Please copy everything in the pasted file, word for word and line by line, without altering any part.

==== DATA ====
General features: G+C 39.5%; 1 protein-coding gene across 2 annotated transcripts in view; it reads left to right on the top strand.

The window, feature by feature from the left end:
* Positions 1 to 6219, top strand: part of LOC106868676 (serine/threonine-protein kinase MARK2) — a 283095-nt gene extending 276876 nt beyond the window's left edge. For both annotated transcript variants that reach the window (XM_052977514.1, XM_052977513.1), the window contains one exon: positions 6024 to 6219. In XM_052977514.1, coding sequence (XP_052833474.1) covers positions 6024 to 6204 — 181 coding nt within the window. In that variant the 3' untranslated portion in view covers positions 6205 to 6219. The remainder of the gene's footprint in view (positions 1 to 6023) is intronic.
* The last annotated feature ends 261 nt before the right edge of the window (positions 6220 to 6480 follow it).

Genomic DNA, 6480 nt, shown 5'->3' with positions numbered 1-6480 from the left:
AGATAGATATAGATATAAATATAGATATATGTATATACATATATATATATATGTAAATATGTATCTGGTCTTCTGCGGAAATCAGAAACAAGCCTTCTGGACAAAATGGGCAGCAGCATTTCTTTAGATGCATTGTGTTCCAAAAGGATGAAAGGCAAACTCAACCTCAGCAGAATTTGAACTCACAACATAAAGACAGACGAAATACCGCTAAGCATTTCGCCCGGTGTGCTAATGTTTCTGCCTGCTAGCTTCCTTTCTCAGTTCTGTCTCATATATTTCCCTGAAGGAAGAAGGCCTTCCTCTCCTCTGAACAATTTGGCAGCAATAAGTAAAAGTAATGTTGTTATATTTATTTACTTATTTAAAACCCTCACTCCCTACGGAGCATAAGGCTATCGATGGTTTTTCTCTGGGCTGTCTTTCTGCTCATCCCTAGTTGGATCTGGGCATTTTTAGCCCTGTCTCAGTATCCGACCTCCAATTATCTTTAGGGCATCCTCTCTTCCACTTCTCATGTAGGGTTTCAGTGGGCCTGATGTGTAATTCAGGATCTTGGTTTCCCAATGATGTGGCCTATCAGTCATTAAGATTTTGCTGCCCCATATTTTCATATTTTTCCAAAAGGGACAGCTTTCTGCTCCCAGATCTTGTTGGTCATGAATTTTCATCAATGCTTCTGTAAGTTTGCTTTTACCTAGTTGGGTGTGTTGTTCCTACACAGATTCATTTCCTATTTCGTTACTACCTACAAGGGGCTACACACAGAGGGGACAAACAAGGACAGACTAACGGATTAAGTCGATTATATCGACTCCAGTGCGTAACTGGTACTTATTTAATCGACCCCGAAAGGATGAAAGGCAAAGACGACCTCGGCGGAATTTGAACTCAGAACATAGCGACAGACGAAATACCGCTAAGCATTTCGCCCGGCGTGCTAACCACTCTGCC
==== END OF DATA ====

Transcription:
General features: G+C 39.5%; 1 protein-coding gene across 2 annotated transcripts in view; it reads left to right on the top strand.

The window, feature by feature from the left end:
* Positions 1 to 6219, top strand: part of LOC106868676 (serine/threonine-protein kinase MARK2) — a 283095-nt gene extending 276876 nt beyond the window's left edge. For both annotated transcript variants that reach the window (XM_052977514.1, XM_052977513.1), the window contains one exon: positions 6024 to 6219. In XM_052977514.1, coding sequence (XP_052833474.1) covers positions 6024 to 6204 — 181 coding nt within the window. In that variant the 3' untranslated portion in view covers positions 6205 to 6219. The remainder of the gene's footprint in view (positions 1 to 6023) is intronic.
* The last annotated feature ends 261 nt before the right edge of the window (positions 6220 to 6480 follow it).

Genomic DNA, 6480 nt, shown 5'->3' with positions numbered 1-6480 from the left:
AGATAGATATAGATATAAATATAGATATATGTATATACATATATATATATATGTAAATATGTATCTGGTCTTCTGCGGAAATCAGAAACAAGCCTTCTGGACAAAATGGGCAGCAGCATTTCTTTAGATGCATTGTGTTCCAAAAGGATGAAAGGCAAACTCAACCTCAGCAGAATTTGAACTCACAACATAAAGACAGACGAAATACCGCTAAGCATTTCGCCCGGTGTGCTAATGTTTCTGCCTGCTAGCTTCCTTTCTCAGTTCTGTCTCATATATTTCCCTGAAGGAAGAAGGCCTTCCTCTCCTCTGAACAATTTGGCAGCAATAAGTAAAAGTAATGTTGTTATATTTATTTACTTATTTAAAACCCTCACTCCCTACGGAGCATAAGGCTATCGATGGTTTTTCTCTGGGCTGTCTTTCTGCTCATCCCTAGTTGGATCTGGGCATTTTTAGCCCTGTCTCAGTATCCGACCTCCAATTATCTTTAGGGCATCCTCTCTTCCACTTCTCATGTAGGGTTTCAGTGGGCCTGATGTGTAATTCAGGATCTTGGTTTCCCAATGATGTGGCCTATCAGTCATTAAGATTTTGCTGCCCCATATTTTCATATTTTTCCAAAAGGGACAGCTTTCTGCTCCCAGATCTTGTTGGTCATGAATTTTCATCAATGCTTCTGTAAGTTTGCTTTTACCTAGTTGGGTGTGTTGTTCCTACACAGATTCATTTCCTATTTCGTTACTACCTACAAGGGGCTACACACAGAGGGGACAAACAAGGACAGACTAACGGATTAAGTCGATTATATCGACTCCAGTGCGTAACTGGTACTTATTTAATCGACCCCGAAAGGATGAAAGGCAAAGACGACCTCGGCGGAATTTGAACTCAGAACATAGCGACAGACGAAATACCGCTAAGCATTTCGCCCGGCGTGCTAACCACTCTGCC